Brandi Ray

By Caitlin Giddens

Teacher | Mother | Scholar

Dr. Brandi Ray, community programs coordinator for Continuing Education at McLennan Community College, calls herself a connector. She enjoys connecting people with resources, which is a major component of her current position. She’s comfortable in the academic atmosphere — she spent seven years earning her Ph.D. in education at Baylor University — but her job also sends her out of the office, seeking ways to fill the needs of the community.

Rather than striving for a balanced life, Ray, a mother of three, works for connectedness. “There’s a connected nature in everything I do,” she said. “You don’t have to take off one hat and put on another.”

WACOAN: Have you always been drawn to the education field?

Ray: When I was in high school, I told my school counselor I wanted to be a teacher. She was surprised and told me I should go to law school instead. I went to Texas Tech [University] for communications studies and comparative literature, but I kept going back to teaching. Somewhere in the back of my mind I knew that was my calling, but I didn’t find that path until graduate school.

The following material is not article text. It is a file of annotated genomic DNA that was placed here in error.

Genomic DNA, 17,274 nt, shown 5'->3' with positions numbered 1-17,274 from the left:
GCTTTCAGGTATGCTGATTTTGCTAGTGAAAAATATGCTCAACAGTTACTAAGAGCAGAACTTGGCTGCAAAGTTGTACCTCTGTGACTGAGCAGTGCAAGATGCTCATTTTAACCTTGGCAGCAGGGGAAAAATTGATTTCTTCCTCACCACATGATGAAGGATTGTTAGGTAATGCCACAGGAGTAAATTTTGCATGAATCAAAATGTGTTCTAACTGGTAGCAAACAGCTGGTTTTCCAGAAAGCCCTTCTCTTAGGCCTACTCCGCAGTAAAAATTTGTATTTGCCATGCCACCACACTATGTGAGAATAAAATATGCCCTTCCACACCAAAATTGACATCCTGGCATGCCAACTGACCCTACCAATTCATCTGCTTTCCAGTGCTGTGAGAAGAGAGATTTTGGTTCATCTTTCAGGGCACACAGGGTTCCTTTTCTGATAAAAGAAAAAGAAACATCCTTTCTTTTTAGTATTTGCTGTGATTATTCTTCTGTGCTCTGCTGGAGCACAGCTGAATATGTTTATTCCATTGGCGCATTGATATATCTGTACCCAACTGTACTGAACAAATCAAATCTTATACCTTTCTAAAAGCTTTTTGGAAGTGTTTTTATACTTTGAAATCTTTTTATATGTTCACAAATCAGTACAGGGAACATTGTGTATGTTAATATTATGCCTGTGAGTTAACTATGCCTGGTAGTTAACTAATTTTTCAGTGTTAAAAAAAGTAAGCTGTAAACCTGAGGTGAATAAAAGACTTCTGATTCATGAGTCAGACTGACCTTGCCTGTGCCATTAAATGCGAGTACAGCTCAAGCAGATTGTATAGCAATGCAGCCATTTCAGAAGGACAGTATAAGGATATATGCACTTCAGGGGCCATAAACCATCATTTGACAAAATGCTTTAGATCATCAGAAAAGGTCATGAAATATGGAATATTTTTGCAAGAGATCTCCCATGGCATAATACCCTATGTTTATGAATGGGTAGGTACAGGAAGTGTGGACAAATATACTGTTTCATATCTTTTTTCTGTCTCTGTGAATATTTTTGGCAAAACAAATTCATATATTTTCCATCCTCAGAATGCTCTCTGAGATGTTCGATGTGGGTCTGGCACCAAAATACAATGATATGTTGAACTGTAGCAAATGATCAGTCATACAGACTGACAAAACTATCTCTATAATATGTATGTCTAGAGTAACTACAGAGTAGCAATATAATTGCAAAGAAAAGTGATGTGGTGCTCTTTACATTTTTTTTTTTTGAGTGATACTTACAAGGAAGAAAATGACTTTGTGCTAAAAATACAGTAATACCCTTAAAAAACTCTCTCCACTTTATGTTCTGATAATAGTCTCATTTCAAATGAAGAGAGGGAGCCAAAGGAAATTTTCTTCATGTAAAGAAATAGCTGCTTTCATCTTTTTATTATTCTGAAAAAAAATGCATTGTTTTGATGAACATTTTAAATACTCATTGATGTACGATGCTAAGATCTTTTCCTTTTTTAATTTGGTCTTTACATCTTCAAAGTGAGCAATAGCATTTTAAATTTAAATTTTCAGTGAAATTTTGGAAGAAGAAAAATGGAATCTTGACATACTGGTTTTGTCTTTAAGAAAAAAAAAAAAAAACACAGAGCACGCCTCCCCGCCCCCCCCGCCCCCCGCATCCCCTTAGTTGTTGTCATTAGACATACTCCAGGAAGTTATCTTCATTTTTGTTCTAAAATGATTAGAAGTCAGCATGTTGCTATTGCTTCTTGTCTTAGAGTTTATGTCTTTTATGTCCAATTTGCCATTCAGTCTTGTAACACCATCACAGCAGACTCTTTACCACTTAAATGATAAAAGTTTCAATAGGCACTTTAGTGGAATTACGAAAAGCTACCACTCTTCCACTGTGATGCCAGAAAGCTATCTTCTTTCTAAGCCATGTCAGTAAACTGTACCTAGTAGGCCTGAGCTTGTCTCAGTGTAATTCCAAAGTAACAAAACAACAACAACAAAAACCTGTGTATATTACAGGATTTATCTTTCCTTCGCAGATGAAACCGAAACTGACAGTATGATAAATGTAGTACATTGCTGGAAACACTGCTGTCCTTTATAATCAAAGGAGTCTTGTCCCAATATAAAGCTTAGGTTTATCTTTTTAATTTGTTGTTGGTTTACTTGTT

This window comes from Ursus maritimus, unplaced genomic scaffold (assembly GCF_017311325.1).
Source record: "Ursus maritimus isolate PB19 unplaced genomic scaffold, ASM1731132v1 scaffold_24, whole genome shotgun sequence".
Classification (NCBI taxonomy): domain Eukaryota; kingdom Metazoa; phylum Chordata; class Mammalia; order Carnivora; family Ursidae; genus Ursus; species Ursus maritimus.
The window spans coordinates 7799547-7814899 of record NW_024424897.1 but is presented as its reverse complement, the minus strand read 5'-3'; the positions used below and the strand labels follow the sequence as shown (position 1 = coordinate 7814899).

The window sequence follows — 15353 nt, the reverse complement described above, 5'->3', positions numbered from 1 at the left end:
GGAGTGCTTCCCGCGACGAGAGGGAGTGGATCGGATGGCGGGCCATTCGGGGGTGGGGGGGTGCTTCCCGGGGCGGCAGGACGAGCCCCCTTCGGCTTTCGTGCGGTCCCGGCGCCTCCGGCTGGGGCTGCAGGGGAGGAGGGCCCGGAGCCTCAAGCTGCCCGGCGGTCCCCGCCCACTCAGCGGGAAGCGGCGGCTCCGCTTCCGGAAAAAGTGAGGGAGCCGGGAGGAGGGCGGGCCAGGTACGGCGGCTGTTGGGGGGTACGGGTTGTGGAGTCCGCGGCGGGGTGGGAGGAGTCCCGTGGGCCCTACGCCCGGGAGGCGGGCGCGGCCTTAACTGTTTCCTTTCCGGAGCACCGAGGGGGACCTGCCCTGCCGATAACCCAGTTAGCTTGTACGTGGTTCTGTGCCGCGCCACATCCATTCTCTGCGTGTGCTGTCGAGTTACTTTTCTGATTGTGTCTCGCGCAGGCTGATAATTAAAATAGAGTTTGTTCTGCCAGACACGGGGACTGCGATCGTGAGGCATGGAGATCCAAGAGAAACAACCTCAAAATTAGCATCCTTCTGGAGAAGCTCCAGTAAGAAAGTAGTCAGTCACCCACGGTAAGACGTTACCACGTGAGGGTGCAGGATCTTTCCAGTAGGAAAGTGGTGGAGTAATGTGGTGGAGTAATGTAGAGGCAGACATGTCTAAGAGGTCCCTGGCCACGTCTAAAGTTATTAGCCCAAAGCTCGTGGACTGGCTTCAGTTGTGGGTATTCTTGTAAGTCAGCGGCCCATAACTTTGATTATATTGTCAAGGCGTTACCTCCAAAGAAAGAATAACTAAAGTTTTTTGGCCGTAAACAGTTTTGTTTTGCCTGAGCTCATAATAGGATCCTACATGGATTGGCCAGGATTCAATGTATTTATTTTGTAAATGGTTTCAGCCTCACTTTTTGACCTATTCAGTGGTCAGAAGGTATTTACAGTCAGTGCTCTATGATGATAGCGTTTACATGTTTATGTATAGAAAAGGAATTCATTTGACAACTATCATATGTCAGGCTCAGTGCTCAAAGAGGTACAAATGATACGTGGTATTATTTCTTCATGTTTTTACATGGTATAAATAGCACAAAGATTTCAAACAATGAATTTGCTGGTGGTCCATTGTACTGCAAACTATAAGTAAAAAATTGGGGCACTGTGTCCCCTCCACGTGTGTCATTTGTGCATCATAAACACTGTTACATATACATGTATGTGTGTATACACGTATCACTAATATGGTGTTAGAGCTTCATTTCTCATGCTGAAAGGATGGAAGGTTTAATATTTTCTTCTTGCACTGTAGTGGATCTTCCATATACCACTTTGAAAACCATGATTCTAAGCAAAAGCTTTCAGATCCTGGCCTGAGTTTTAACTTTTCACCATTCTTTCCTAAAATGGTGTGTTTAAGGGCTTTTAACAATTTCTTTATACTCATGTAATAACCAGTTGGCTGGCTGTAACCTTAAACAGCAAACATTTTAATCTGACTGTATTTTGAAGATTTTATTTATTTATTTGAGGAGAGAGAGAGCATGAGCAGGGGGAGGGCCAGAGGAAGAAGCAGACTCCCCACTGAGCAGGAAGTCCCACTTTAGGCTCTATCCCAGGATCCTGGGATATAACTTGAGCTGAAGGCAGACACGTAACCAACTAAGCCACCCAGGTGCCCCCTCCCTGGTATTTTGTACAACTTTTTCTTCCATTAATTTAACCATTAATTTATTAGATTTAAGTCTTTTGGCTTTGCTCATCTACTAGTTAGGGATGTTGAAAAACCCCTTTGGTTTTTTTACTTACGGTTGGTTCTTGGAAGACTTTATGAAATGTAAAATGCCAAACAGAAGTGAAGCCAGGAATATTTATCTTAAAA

My high school counselor’s reaction stuck with me. I think it removes the professionalism from teaching. That’s something I’ve worked do to while [earning my doctorate in education at] Baylor — infuse our field with professionalism. Teachers are the utmost professionals. There’s a strong pedagogy for how to teach and do it well.

WACOAN: Did you study education after undergrad?

Ray: When I graduated from Tech, I wanted to stay in school. I got my master’s from Tarleton [State University] in education administration. I’ve always been drawn to educational leadership. I have a good friend and mentor who recruited me to get my doctorate at Baylor in curriculum and instruction. I thought getting my doctorate was just a dream. But it was fun because it was done in community. It was enriching.